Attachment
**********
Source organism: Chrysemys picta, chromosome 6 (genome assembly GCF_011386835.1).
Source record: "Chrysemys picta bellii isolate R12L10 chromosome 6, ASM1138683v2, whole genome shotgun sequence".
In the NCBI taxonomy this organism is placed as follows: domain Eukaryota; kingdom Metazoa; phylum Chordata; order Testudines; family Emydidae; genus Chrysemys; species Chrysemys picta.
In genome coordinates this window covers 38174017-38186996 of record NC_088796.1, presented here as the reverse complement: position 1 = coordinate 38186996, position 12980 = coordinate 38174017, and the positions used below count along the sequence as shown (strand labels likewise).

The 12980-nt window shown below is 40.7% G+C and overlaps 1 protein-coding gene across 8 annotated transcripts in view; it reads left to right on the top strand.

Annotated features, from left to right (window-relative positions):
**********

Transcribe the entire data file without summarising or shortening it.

Source organism: Chrysemys picta, chromosome 6 (genome assembly GCF_011386835.1).
Source record: "Chrysemys picta bellii isolate R12L10 chromosome 6, ASM1138683v2, whole genome shotgun sequence".
In the NCBI taxonomy this organism is placed as follows: domain Eukaryota; kingdom Metazoa; phylum Chordata; order Testudines; family Emydidae; genus Chrysemys; species Chrysemys picta.
In genome coordinates this window covers 38174017-38186996 of record NC_088796.1, presented here as the reverse complement: position 1 = coordinate 38186996, position 12980 = coordinate 38174017, and the positions used below count along the sequence as shown (strand labels likewise).

The 12980-nt window shown below is 40.7% G+C and overlaps 1 protein-coding gene across 8 annotated transcripts in view; it reads left to right on the top strand.

Annotated features, from left to right (window-relative positions):